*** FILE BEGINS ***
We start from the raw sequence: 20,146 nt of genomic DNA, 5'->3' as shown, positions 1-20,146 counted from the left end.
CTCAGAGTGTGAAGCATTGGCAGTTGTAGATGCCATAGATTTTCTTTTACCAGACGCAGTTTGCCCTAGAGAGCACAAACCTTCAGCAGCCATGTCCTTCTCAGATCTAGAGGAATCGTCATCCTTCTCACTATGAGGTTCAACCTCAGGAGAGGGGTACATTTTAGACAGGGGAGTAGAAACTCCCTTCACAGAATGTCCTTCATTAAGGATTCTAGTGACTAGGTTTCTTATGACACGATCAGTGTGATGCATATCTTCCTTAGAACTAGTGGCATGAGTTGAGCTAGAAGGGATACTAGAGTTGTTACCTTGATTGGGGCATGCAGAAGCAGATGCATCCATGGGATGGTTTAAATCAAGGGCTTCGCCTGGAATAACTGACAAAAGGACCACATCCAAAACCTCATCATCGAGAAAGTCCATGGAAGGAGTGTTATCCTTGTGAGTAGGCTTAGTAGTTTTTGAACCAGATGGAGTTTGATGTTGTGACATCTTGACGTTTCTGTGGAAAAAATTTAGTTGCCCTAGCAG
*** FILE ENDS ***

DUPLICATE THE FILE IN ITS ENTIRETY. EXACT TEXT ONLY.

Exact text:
We start from the raw sequence: 20,146 nt of genomic DNA, 5'->3' as shown, positions 1-20,146 counted from the left end.
CTCAGAGTGTGAAGCATTGGCAGTTGTAGATGCCATAGATTTTCTTTTACCAGACGCAGTTTGCCCTAGAGAGCACAAACCTTCAGCAGCCATGTCCTTCTCAGATCTAGAGGAATCGTCATCCTTCTCACTATGAGGTTCAACCTCAGGAGAGGGGTACATTTTAGACAGGGGAGTAGAAACTCCCTTCACAGAATGTCCTTCATTAAGGATTCTAGTGACTAGGTTTCTTATGACACGATCAGTGTGATGCATATCTTCCTTAGAACTAGTGGCATGAGTTGAGCTAGAAGGGATACTAGAGTTGTTACCTTGATTGGGGCATGCAGAAGCAGATGCATCCATGGGATGGTTTAAATCAAGGGCTTCGCCTGGAATAACTGACAAAAGGACCACATCCAAAACCTCATCATCGAGAAAGTCCATGGAAGGAGTGTTATCCTTGTGAGTAGGCTTAGTAGTTTTTGAACCAGATGGAGTTTGATGTTGTGACATCTTGACGTTTCTGTGGAAAAAATTTAGTTGCCCTAGCAG